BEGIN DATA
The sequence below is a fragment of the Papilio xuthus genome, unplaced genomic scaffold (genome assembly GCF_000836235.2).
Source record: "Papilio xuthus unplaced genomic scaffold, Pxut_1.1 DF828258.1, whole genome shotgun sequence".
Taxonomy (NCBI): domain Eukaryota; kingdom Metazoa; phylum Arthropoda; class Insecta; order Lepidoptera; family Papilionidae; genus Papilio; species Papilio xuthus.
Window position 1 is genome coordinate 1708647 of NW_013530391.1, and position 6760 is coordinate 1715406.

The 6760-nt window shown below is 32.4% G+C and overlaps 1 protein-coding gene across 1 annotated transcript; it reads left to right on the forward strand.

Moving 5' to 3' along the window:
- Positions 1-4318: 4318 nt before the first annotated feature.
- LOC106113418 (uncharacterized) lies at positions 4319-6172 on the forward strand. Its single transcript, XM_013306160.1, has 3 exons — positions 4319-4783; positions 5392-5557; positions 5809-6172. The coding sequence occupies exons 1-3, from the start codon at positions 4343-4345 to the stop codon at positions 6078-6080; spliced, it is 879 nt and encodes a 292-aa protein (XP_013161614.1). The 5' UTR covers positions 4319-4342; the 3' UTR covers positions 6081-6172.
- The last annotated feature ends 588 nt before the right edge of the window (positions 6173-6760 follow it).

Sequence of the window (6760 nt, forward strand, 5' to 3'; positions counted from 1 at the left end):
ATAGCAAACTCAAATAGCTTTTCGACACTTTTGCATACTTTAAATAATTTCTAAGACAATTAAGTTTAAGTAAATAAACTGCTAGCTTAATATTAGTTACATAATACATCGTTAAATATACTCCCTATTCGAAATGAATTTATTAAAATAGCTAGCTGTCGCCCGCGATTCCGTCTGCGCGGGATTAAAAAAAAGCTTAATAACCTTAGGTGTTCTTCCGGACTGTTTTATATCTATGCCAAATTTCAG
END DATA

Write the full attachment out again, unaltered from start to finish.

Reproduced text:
The sequence below is a fragment of the Papilio xuthus genome, unplaced genomic scaffold (genome assembly GCF_000836235.2).
Source record: "Papilio xuthus unplaced genomic scaffold, Pxut_1.1 DF828258.1, whole genome shotgun sequence".
Taxonomy (NCBI): domain Eukaryota; kingdom Metazoa; phylum Arthropoda; class Insecta; order Lepidoptera; family Papilionidae; genus Papilio; species Papilio xuthus.
Window position 1 is genome coordinate 1708647 of NW_013530391.1, and position 6760 is coordinate 1715406.

The 6760-nt window shown below is 32.4% G+C and overlaps 1 protein-coding gene across 1 annotated transcript; it reads left to right on the forward strand.

Moving 5' to 3' along the window:
- Positions 1-4318: 4318 nt before the first annotated feature.
- LOC106113418 (uncharacterized) lies at positions 4319-6172 on the forward strand. Its single transcript, XM_013306160.1, has 3 exons — positions 4319-4783; positions 5392-5557; positions 5809-6172. The coding sequence occupies exons 1-3, from the start codon at positions 4343-4345 to the stop codon at positions 6078-6080; spliced, it is 879 nt and encodes a 292-aa protein (XP_013161614.1). The 5' UTR covers positions 4319-4342; the 3' UTR covers positions 6081-6172.
- The last annotated feature ends 588 nt before the right edge of the window (positions 6173-6760 follow it).

Sequence of the window (6760 nt, forward strand, 5' to 3'; positions counted from 1 at the left end):
ATAGCAAACTCAAATAGCTTTTCGACACTTTTGCATACTTTAAATAATTTCTAAGACAATTAAGTTTAAGTAAATAAACTGCTAGCTTAATATTAGTTACATAATACATCGTTAAATATACTCCCTATTCGAAATGAATTTATTAAAATAGCTAGCTGTCGCCCGCGATTCCGTCTGCGCGGGATTAAAAAAAAGCTTAATAACCTTAGGTGTTCTTCCGGACTGTTTTATATCTATGCCAAATTTCAG